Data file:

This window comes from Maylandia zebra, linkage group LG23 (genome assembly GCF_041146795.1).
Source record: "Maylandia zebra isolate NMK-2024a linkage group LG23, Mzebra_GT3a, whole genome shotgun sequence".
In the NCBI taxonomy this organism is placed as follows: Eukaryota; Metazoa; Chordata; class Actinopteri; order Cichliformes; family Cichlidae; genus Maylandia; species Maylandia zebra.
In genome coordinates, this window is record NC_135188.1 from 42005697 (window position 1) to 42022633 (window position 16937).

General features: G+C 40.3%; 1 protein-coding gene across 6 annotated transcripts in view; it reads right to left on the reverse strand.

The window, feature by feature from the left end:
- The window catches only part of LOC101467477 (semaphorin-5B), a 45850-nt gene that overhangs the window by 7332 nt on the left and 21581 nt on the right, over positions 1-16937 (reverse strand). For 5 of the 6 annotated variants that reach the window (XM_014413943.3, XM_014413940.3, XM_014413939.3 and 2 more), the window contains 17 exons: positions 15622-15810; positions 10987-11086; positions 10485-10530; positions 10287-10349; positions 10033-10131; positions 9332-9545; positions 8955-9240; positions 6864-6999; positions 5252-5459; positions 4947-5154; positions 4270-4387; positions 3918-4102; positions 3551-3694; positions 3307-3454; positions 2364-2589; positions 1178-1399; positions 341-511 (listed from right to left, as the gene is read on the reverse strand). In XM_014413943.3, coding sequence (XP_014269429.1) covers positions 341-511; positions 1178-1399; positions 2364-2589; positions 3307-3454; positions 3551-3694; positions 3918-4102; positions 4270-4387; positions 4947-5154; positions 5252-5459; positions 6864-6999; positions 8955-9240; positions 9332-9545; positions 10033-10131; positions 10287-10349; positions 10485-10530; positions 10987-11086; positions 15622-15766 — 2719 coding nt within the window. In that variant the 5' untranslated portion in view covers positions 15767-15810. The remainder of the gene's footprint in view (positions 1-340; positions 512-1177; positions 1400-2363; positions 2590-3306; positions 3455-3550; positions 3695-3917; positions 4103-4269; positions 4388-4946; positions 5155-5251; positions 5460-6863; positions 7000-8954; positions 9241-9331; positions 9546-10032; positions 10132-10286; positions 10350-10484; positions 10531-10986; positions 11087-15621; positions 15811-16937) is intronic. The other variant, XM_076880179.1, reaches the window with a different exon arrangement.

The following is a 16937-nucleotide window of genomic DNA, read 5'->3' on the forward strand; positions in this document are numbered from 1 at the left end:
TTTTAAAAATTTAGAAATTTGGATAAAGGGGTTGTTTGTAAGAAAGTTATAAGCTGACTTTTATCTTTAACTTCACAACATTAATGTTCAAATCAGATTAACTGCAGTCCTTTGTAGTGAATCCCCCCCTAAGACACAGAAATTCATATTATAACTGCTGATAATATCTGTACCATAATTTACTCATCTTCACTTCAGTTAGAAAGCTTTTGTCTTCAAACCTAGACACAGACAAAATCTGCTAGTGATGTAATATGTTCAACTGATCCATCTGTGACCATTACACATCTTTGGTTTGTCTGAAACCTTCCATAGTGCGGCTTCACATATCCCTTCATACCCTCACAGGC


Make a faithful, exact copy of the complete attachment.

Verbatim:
This window comes from Maylandia zebra, linkage group LG23 (genome assembly GCF_041146795.1).
Source record: "Maylandia zebra isolate NMK-2024a linkage group LG23, Mzebra_GT3a, whole genome shotgun sequence".
In the NCBI taxonomy this organism is placed as follows: Eukaryota; Metazoa; Chordata; class Actinopteri; order Cichliformes; family Cichlidae; genus Maylandia; species Maylandia zebra.
In genome coordinates, this window is record NC_135188.1 from 42005697 (window position 1) to 42022633 (window position 16937).

General features: G+C 40.3%; 1 protein-coding gene across 6 annotated transcripts in view; it reads right to left on the reverse strand.

The window, feature by feature from the left end:
- The window catches only part of LOC101467477 (semaphorin-5B), a 45850-nt gene that overhangs the window by 7332 nt on the left and 21581 nt on the right, over positions 1-16937 (reverse strand). For 5 of the 6 annotated variants that reach the window (XM_014413943.3, XM_014413940.3, XM_014413939.3 and 2 more), the window contains 17 exons: positions 15622-15810; positions 10987-11086; positions 10485-10530; positions 10287-10349; positions 10033-10131; positions 9332-9545; positions 8955-9240; positions 6864-6999; positions 5252-5459; positions 4947-5154; positions 4270-4387; positions 3918-4102; positions 3551-3694; positions 3307-3454; positions 2364-2589; positions 1178-1399; positions 341-511 (listed from right to left, as the gene is read on the reverse strand). In XM_014413943.3, coding sequence (XP_014269429.1) covers positions 341-511; positions 1178-1399; positions 2364-2589; positions 3307-3454; positions 3551-3694; positions 3918-4102; positions 4270-4387; positions 4947-5154; positions 5252-5459; positions 6864-6999; positions 8955-9240; positions 9332-9545; positions 10033-10131; positions 10287-10349; positions 10485-10530; positions 10987-11086; positions 15622-15766 — 2719 coding nt within the window. In that variant the 5' untranslated portion in view covers positions 15767-15810. The remainder of the gene's footprint in view (positions 1-340; positions 512-1177; positions 1400-2363; positions 2590-3306; positions 3455-3550; positions 3695-3917; positions 4103-4269; positions 4388-4946; positions 5155-5251; positions 5460-6863; positions 7000-8954; positions 9241-9331; positions 9546-10032; positions 10132-10286; positions 10350-10484; positions 10531-10986; positions 11087-15621; positions 15811-16937) is intronic. The other variant, XM_076880179.1, reaches the window with a different exon arrangement.

The following is a 16937-nucleotide window of genomic DNA, read 5'->3' on the forward strand; positions in this document are numbered from 1 at the left end:
TTTTAAAAATTTAGAAATTTGGATAAAGGGGTTGTTTGTAAGAAAGTTATAAGCTGACTTTTATCTTTAACTTCACAACATTAATGTTCAAATCAGATTAACTGCAGTCCTTTGTAGTGAATCCCCCCCTAAGACACAGAAATTCATATTATAACTGCTGATAATATCTGTACCATAATTTACTCATCTTCACTTCAGTTAGAAAGCTTTTGTCTTCAAACCTAGACACAGACAAAATCTGCTAGTGATGTAATATGTTCAACTGATCCATCTGTGACCATTACACATCTTTGGTTTGTCTGAAACCTTCCATAGTGCGGCTTCACATATCCCTTCATACCCTCACAGGC